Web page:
Tough talking has Souths back on NRL track

Souths are hoping to bounce back against Manly following their convincing loss to the Roosters.
Souths are hoping to bounce back against Manly following their convincing loss to the Roosters.

Some tough talking has helped get South Sydney back on track for Friday's NRL finals clash with Manly after a shattering loss against their local rivals.

The Rabbitohs were thrashed 30-6 by Sydney Roosters last Friday and now face a sudden death semi-final against Manly.

"We came in Monday morning, had a few conversations and were pretty honest to each other about what we need to do to improve," Adam Doueihi told AAP.

"A few of the boys were ill during the week and a few of us were carrying injuries, but that's not an excuse this time of the year, every team is.

"We can't really put a finger on why we didn't turn up, I guess it was an individual thing for most of us.

"Me personally I failed to get into the game and they exposed our edge pretty early and that dented my confidence a bit and I struggled to get into the game after that."

Souths coach Wayne Bennett displayed some candour of his own when he admitted he erred in putting versatile Doueihi on the wing.

Doueihi is expected to return to fullback this week.

"I feel much more confident at fullback and I feel that's where I play my best footy," Doueihi said.

"My confidence levels are high, I had a good session yesterday.

Asked what defensive flaws the Rabbitohs had identified from last week's game Doueihi said 'it was a weird one'.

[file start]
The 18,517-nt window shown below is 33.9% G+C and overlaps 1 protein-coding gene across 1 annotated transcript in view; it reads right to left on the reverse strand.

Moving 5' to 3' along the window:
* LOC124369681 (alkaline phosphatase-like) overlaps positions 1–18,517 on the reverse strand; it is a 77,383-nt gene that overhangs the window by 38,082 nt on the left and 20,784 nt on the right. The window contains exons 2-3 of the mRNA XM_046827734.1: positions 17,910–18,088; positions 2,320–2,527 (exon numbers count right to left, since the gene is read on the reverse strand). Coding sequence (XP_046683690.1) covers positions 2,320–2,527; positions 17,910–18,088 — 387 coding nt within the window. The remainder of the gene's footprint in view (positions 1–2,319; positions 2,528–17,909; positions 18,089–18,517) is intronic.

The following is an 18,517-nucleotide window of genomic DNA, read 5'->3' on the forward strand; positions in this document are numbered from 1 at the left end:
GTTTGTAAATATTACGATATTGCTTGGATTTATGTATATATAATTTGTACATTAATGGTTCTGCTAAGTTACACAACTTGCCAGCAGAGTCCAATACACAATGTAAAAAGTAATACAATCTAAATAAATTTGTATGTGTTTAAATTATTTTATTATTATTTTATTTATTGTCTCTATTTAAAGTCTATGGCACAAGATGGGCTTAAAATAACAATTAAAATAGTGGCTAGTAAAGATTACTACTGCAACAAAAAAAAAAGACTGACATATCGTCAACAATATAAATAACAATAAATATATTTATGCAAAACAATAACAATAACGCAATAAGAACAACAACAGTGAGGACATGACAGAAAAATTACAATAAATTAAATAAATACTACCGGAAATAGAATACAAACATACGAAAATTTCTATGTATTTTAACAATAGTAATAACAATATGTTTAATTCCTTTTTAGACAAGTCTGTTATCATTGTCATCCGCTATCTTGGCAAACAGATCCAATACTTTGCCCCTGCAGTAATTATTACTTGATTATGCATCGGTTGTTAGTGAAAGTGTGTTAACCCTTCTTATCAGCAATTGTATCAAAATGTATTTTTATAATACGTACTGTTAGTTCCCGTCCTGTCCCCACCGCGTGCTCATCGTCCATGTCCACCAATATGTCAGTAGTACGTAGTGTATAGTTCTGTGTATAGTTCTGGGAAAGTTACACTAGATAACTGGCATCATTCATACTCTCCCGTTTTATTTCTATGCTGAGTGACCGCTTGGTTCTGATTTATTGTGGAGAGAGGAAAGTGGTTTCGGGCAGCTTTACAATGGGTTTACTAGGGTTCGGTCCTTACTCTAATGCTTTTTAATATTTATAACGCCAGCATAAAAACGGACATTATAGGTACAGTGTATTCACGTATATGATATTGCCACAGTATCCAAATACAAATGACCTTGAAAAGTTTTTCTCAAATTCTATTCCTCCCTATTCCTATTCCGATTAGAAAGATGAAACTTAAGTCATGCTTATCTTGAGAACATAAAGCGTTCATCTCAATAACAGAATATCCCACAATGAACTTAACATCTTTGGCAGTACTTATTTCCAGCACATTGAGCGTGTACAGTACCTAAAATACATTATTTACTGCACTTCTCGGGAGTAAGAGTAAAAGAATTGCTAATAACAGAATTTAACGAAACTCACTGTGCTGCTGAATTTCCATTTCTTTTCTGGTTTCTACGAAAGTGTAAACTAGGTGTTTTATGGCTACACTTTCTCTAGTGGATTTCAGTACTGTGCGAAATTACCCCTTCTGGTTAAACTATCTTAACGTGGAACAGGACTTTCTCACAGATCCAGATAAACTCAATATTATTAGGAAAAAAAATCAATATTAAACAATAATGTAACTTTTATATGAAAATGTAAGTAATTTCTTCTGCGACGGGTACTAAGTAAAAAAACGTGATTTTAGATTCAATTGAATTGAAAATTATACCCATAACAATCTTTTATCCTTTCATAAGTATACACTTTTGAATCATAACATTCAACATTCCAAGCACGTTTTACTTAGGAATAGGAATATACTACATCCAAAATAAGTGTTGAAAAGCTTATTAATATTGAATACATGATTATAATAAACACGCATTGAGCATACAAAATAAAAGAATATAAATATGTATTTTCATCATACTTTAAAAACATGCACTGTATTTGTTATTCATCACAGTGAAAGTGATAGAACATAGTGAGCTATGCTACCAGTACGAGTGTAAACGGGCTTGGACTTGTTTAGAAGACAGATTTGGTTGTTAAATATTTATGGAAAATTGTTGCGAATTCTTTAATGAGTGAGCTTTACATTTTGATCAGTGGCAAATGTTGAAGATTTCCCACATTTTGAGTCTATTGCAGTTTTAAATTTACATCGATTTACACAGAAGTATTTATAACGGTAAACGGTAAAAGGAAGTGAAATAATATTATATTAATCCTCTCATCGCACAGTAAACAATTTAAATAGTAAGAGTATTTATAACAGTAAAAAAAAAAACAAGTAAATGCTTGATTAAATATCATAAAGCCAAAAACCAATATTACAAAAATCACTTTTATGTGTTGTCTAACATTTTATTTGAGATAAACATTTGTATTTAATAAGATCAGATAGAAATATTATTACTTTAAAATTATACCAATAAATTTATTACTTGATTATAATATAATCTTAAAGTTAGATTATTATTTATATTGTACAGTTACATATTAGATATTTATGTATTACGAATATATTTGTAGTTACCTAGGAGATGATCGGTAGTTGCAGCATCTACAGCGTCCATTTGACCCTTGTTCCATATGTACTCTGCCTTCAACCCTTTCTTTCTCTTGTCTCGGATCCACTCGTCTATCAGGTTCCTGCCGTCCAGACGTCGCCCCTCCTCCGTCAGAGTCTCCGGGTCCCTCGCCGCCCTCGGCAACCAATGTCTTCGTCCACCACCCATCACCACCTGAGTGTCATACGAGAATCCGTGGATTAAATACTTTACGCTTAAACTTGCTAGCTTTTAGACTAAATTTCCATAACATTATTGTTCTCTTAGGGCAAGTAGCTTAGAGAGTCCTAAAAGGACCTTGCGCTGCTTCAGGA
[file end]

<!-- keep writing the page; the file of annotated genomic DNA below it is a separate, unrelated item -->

"We've been building on our defence so brilliantly the past few weeks and I guess it just was a few boys not turning up.

"Not trusting our players, which is so big an offence and not communicating, errors in attack.

"We had a pretty tough session yesterday on the field and worked hard with our defence."

One distraction Doueihi is trying to reduce this week is social media interaction.

"I find it hard personally, I'm pretty big on social media," he said.

"If you read too much your head goes elsewhere and you start thinking other thoughts and that's not where you want to be before the game.

"I try and stay out of that as much as possible this week and just focus on footy and doing whatever it takes to get the win."

A former Australian schoolboys rugby representative, Doueihi is related to Wallabies coach Michael Cheika, whose side begin their Rugby World Cup campaign on the weekend.

"Hopefully he can prove a few people wrong and try and go deep into the tournament, you never know what Cheik has got up his sleeve," Doueihi said.

Australian Associated Press